This, Sadr said, highlighted the difficulties faced by victims hoping to find justice abroad, “where there is little room for criminal prosecution.”
Kaveh Moussavi, a British lawyer who played an instrumental role in the arrest of a former Iranian prosecutor in Sweden last year on charges of involvement in the mass executions of prisoners in the late 1980s, said it was “extremely frustrating that he (Mansouri) slipped the net.”
Moussavi had been building a case against Mansouri based on charges he had “held hostage” in prison the family of Saeed Karimian, founder of the Istanbul-based Persian satellite television network Gem TV, who was gunned down in the Turkish city in 2017.
“Had we been able to bring him back and put him on trial... I am pretty sure we would have convicted him,” Moussavi said.
“If we had convicted this man, not a single member of the Iranian judiciary would have been able to step into the EU after that,” he said.
“We lost the chance of putting the entire Iranian judicial system on trial.”
The principle of universal jurisdiction has gained prominence in recent years, in particular with the civil war in Syria that has resulted in both oppressors and victims becoming refugees in Europe.
Two alleged former Syrian intelligence officers went on trial in Germany in April on charges of crimes against humanity in the first-ever court case over claims of state-sponsored torture by President Bashar Assad’s government.
RSF vowed that Mansouri’s death — whatever its cause — would not deter the group from pursuing other alleged rights violators from Iran and elsewhere.
“We urge prosecutors to move much faster when such situations do occur,” Bernard said.
For Sadr, the biggest loss from Mansouri’s death was the chance to hear how Iran’s system works from a figure who was at its heart.
“If he had remained in Europe and spoken out, Mansouri would have become someone whose confessions would have had a massive domino effect on other perpetrators to disclose information in response,” she said.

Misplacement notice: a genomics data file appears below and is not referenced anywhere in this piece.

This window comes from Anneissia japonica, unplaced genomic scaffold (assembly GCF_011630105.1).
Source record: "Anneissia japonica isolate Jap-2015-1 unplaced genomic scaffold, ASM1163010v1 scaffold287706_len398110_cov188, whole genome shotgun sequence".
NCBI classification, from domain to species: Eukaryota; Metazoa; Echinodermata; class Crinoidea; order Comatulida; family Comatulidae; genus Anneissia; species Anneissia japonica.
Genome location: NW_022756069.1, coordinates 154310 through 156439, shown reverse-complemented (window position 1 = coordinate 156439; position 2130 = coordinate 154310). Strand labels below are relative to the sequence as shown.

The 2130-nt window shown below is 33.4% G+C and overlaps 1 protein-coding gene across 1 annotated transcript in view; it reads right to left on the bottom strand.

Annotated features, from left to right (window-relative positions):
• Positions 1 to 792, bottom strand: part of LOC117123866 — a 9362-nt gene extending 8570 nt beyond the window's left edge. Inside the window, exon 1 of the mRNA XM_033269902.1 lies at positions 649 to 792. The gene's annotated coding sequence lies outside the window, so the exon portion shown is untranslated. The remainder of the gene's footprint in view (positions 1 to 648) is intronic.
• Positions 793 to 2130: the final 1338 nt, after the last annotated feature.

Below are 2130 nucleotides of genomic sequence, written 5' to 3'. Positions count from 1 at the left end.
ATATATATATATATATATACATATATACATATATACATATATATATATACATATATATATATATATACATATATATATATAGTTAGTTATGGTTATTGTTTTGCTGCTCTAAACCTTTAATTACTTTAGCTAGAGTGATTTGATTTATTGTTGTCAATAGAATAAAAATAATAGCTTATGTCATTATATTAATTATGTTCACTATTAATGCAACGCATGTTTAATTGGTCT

Turkish Cypriots elect Erdogan’s candidate amid east Med tensions

Turkish Cypriot politician Ersin Tatar celebrates his election victory in Turkish-controlled northern Nicosia, Cyprus October 18, 2020. (REUTERS)
Updated 20 October 2020

Turkish Cypriots elect Erdogan’s candidate amid east Med tensions

  • The European Union has deplored Turkey’s drilling for hydrocarbons in disputed waters and warned Ankara against further “provocations”
  • Tatar is an advocate of a two-state solution and held the post of premier in the self-proclaimed Turkish Republic of Northern Cyprus

NICOSIA: Turkish Cypriots in breakaway northern Cyprus on Sunday narrowly elected right-wing nationalist Ersin Tatar, backed by Ankara, in a run-off poll, at a time of heightened tensions in the eastern Mediterranean.
Tatar, 60, clinched his surprise victory in a second round of presidential elections, winning 51.7 percent of the vote, official results showed.
He edged out incumbent Turkish Cypriot leader Mustafa Akinci, 72, a supporter of reunification with the Greek Cypriot south of the divided island, leaving attempts to relaunch long-stalled UN-brokered talks hanging in the balance.
Tatar is an advocate of a two-state solution and held the post of premier in the self-proclaimed Turkish Republic of Northern Cyprus (TRNC), recognized only by Ankara.
He controversially received the open backing of Turkey’s President Recep Tayyip Erdogan during the election campaign.